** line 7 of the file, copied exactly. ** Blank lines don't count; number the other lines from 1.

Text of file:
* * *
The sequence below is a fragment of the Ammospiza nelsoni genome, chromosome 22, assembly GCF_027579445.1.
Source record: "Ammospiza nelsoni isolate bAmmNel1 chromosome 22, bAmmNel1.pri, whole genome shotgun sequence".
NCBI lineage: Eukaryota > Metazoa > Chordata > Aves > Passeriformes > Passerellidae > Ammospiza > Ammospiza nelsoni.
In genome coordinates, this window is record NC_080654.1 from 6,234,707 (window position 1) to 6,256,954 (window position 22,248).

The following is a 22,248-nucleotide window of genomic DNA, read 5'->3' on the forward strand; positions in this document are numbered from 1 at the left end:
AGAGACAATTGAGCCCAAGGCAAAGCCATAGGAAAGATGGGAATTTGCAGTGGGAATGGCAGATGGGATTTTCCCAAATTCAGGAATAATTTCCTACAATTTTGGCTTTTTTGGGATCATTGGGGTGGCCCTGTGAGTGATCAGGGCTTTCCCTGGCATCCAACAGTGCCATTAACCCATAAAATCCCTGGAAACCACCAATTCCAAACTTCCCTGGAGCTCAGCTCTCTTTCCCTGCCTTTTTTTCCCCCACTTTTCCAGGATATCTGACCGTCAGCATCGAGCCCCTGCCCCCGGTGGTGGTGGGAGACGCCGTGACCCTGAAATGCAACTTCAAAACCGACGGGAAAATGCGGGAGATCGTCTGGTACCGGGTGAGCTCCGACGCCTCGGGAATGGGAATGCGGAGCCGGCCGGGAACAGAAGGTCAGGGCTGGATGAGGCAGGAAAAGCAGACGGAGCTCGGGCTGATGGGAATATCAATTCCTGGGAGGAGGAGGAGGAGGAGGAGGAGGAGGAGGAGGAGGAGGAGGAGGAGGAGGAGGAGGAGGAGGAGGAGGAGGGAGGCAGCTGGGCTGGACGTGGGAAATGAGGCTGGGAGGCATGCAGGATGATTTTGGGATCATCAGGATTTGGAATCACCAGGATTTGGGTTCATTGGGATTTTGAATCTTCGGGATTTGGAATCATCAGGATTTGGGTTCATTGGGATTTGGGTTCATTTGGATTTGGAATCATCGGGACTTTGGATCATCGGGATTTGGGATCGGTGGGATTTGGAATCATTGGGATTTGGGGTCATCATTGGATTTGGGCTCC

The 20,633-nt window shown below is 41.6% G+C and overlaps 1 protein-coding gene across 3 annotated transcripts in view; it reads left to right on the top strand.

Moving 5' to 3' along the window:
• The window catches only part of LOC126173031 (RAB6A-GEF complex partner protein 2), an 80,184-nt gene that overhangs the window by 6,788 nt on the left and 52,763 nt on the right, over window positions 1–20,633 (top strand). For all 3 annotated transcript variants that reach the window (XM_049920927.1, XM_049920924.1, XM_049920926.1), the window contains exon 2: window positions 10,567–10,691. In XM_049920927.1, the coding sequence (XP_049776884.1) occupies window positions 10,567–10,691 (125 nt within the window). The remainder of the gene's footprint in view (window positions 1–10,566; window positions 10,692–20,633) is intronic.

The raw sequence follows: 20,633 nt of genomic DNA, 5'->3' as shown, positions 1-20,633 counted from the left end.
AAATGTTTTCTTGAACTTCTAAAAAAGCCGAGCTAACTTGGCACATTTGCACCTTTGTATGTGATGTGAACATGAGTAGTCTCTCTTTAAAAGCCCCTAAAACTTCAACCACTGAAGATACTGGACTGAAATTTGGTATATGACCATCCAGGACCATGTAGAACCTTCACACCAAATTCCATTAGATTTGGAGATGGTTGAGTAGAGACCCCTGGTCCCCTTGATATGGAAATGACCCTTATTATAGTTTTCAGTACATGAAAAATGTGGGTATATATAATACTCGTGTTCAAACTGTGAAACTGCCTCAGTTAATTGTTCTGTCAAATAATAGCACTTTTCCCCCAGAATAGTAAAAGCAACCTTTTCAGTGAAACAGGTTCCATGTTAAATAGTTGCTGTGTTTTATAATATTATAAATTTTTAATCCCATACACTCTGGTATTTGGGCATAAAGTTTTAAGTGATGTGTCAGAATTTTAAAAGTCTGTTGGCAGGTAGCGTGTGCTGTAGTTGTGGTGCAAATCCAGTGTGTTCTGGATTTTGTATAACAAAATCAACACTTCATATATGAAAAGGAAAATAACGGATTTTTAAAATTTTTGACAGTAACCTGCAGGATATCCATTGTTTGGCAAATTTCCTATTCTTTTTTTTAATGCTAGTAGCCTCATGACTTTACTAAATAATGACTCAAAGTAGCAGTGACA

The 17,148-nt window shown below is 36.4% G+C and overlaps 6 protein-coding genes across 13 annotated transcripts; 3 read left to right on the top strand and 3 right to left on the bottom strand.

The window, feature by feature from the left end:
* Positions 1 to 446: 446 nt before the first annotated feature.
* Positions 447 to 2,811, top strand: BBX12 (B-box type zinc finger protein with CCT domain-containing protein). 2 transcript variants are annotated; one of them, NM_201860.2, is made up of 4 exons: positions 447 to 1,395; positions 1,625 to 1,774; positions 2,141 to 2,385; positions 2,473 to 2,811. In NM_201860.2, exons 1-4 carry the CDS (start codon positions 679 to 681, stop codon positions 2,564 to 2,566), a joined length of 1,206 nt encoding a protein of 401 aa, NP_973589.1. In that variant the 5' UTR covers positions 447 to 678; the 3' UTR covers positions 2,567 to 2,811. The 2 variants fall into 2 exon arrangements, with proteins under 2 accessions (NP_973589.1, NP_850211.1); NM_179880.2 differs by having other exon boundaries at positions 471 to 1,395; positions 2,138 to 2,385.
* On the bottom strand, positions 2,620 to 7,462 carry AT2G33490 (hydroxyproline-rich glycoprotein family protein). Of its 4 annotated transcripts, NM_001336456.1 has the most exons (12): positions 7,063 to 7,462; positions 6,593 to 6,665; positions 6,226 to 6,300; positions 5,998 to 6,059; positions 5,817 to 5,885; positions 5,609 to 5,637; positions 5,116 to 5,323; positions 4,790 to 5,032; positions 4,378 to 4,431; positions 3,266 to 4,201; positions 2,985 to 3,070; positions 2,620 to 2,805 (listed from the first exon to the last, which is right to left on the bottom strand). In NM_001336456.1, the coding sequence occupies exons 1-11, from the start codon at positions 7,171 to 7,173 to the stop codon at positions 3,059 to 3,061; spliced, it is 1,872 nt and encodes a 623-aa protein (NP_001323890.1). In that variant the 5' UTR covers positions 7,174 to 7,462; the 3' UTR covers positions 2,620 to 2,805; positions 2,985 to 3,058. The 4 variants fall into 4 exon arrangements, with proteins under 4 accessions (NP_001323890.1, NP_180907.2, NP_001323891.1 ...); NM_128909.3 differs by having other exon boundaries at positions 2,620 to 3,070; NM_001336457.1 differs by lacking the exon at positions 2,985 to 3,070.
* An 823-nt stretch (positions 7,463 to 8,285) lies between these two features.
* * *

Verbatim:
The 20,633-nt window shown below is 41.6% G+C and overlaps 1 protein-coding gene across 3 annotated transcripts in view; it reads left to right on the top strand.